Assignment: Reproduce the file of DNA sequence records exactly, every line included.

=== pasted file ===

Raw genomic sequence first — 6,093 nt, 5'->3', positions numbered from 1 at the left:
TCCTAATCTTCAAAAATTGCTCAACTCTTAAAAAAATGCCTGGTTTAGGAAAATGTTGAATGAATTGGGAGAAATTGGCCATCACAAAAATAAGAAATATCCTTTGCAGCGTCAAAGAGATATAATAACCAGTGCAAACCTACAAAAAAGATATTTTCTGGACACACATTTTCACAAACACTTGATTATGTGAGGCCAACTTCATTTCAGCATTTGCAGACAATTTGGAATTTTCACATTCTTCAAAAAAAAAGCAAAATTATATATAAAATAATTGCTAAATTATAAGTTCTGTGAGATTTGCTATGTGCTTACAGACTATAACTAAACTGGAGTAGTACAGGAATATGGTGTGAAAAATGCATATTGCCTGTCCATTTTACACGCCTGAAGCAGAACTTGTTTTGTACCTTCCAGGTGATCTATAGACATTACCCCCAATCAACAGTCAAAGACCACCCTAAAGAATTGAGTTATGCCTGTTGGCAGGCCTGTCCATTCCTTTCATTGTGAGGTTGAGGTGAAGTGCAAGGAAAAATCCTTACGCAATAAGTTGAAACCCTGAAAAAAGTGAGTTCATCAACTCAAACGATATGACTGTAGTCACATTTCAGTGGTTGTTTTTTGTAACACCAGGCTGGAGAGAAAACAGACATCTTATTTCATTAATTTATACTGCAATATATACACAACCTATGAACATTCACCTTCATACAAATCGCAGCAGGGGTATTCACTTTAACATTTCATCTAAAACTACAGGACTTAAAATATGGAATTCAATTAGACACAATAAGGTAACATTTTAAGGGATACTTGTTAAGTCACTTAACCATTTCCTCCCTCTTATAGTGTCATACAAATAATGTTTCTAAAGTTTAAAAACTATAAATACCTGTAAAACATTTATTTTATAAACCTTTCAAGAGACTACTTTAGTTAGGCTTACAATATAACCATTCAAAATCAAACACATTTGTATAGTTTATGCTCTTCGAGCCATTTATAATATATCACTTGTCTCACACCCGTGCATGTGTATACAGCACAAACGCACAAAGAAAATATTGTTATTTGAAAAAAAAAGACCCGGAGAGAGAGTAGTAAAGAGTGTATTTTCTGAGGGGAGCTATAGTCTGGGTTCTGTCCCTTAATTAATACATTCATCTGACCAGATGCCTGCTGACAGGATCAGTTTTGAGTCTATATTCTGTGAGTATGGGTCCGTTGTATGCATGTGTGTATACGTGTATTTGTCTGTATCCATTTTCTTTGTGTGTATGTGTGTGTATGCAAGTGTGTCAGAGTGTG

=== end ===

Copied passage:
Raw genomic sequence first — 6,093 nt, 5'->3', positions numbered from 1 at the left:
TCCTAATCTTCAAAAATTGCTCAACTCTTAAAAAAATGCCTGGTTTAGGAAAATGTTGAATGAATTGGGAGAAATTGGCCATCACAAAAATAAGAAATATCCTTTGCAGCGTCAAAGAGATATAATAACCAGTGCAAACCTACAAAAAAGATATTTTCTGGACACACATTTTCACAAACACTTGATTATGTGAGGCCAACTTCATTTCAGCATTTGCAGACAATTTGGAATTTTCACATTCTTCAAAAAAAAAGCAAAATTATATATAAAATAATTGCTAAATTATAAGTTCTGTGAGATTTGCTATGTGCTTACAGACTATAACTAAACTGGAGTAGTACAGGAATATGGTGTGAAAAATGCATATTGCCTGTCCATTTTACACGCCTGAAGCAGAACTTGTTTTGTACCTTCCAGGTGATCTATAGACATTACCCCCAATCAACAGTCAAAGACCACCCTAAAGAATTGAGTTATGCCTGTTGGCAGGCCTGTCCATTCCTTTCATTGTGAGGTTGAGGTGAAGTGCAAGGAAAAATCCTTACGCAATAAGTTGAAACCCTGAAAAAAGTGAGTTCATCAACTCAAACGATATGACTGTAGTCACATTTCAGTGGTTGTTTTTTGTAACACCAGGCTGGAGAGAAAACAGACATCTTATTTCATTAATTTATACTGCAATATATACACAACCTATGAACATTCACCTTCATACAAATCGCAGCAGGGGTATTCACTTTAACATTTCATCTAAAACTACAGGACTTAAAATATGGAATTCAATTAGACACAATAAGGTAACATTTTAAGGGATACTTGTTAAGTCACTTAACCATTTCCTCCCTCTTATAGTGTCATACAAATAATGTTTCTAAAGTTTAAAAACTATAAATACCTGTAAAACATTTATTTTATAAACCTTTCAAGAGACTACTTTAGTTAGGCTTACAATATAACCATTCAAAATCAAACACATTTGTATAGTTTATGCTCTTCGAGCCATTTATAATATATCACTTGTCTCACACCCGTGCATGTGTATACAGCACAAACGCACAAAGAAAATATTGTTATTTGAAAAAAAAAGACCCGGAGAGAGAGTAGTAAAGAGTGTATTTTCTGAGGGGAGCTATAGTCTGGGTTCTGTCCCTTAATTAATACATTCATCTGACCAGATGCCTGCTGACAGGATCAGTTTTGAGTCTATATTCTGTGAGTATGGGTCCGTTGTATGCATGTGTGTATACGTGTATTTGTCTGTATCCATTTTCTTTGTGTGTATGTGTGTGTATGCAAGTGTGTCAGAGTGTG